Recommendations for public-private partnerships: Maintain Strong Government Regulation and Oversight
The “social good” dimensions of water cannot be fully protected if ownership of water sources is entirely private. Permanent and unequivocal public ownership of water sources gives the public the strongest single point of leverage in ensuring that an acceptable balance between social and economic concerns is achieved. Thus, governments should retain or establish public ownership or control of water sources. Moreover, governments and water-service providers should monitor water quality. Governments should define and enforce laws and regulations. Clearly defined roles, responsibilities, and risk-sharing frameworks among partners, written in the contract, should be the prerequisite of any form of private governance.
Government agencies or independent agencies should monitor, and publish information on water quality. Where governments are weak, formal and explicit mechanisms to protect water quality must be even stronger. All contracts must explicitly lay out the responsibilities of each partner. The contracts must protect the public interest which requires provisions of ensuring the quality of service and a regulatory regime that is transparent, accessible, and accountable to the public. Good contracts will include explicit performance criteria and standards, with oversight by government regulatory agencies and non-governmental organizations. Moreover, contracts and regulatory institutions must have clear dispute resolution procedures in place prior to engaging a private partner. It is necessary to develop practical procedures that build upon local institutions and practices which are free of corruption. During the bidding process all competing firms should be treated equally.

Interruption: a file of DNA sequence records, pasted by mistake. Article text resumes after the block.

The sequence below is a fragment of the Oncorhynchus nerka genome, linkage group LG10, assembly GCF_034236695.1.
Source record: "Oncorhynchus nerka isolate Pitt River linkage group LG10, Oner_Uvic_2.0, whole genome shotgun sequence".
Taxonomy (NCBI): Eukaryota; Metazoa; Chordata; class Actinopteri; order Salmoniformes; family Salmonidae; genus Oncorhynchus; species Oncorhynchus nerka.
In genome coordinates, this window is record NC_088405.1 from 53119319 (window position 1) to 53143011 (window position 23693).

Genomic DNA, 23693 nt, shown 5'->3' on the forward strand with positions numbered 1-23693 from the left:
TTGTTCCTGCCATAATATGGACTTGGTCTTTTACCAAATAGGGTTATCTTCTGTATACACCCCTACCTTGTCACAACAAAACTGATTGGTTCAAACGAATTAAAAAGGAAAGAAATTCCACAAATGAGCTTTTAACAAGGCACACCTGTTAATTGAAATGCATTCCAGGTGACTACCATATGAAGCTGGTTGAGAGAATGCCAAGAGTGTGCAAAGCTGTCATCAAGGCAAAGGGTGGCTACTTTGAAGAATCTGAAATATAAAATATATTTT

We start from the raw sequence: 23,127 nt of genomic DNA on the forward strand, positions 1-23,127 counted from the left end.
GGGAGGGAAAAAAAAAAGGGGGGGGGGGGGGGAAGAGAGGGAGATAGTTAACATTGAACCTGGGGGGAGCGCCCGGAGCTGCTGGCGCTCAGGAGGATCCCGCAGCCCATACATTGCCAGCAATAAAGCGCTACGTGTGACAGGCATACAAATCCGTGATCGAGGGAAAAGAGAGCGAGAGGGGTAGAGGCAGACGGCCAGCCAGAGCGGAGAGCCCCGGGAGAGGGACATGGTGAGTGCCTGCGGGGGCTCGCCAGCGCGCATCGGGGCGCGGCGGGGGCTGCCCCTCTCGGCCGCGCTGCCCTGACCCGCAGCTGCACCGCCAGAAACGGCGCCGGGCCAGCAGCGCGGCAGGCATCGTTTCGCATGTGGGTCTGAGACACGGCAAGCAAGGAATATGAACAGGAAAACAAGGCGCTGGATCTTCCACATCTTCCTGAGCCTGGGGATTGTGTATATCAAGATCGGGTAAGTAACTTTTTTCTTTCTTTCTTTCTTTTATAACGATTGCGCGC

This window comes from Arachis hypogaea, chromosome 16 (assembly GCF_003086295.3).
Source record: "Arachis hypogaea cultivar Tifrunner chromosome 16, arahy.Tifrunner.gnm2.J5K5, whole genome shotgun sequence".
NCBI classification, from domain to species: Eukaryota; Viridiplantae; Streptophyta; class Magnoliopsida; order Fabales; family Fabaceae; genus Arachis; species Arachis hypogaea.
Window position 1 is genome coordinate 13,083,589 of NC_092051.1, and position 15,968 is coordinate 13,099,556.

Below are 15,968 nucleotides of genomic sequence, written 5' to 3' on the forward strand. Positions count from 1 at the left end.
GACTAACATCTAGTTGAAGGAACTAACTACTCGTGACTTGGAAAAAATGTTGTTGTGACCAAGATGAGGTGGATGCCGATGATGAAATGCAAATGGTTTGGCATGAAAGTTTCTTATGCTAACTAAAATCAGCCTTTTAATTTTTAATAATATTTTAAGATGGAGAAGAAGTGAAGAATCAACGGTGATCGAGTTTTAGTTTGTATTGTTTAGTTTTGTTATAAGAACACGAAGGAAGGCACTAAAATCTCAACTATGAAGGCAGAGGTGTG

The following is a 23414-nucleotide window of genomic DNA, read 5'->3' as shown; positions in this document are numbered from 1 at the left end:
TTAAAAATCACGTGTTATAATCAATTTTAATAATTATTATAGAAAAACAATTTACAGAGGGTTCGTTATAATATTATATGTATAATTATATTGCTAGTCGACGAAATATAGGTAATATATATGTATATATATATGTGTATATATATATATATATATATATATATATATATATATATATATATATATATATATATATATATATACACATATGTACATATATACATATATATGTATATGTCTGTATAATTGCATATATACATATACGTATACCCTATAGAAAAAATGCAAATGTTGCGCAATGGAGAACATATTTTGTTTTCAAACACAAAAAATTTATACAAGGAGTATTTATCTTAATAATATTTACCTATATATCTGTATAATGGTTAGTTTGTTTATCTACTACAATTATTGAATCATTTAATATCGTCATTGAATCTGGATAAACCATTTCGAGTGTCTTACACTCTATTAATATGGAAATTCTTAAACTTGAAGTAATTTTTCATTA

Contract reviews by an independent body should be a requirement of all partnerships, thus avoiding acceptance of weak and unfavorable contracts. Thus, ambiguous contract language or inappropriate reviews of contracts can be avoided, and only sound contracts will be put in place. Finally, negotiations over private participation should be open, transparent, and include all affected stakeholders. Numerous political and financial problems for water customers and private companies have resulted from arrangements that were perceived as corrupt or not in the best interests of the public. Stakeholder participation is widely recognized as the best way of avoiding these problems. Broad participation by affected parties ensures that diverse values and varying viewpoints are articulated and incorporated into the process. It also provides a sense of ownership and stewardship over the process and resulting decisions. (…)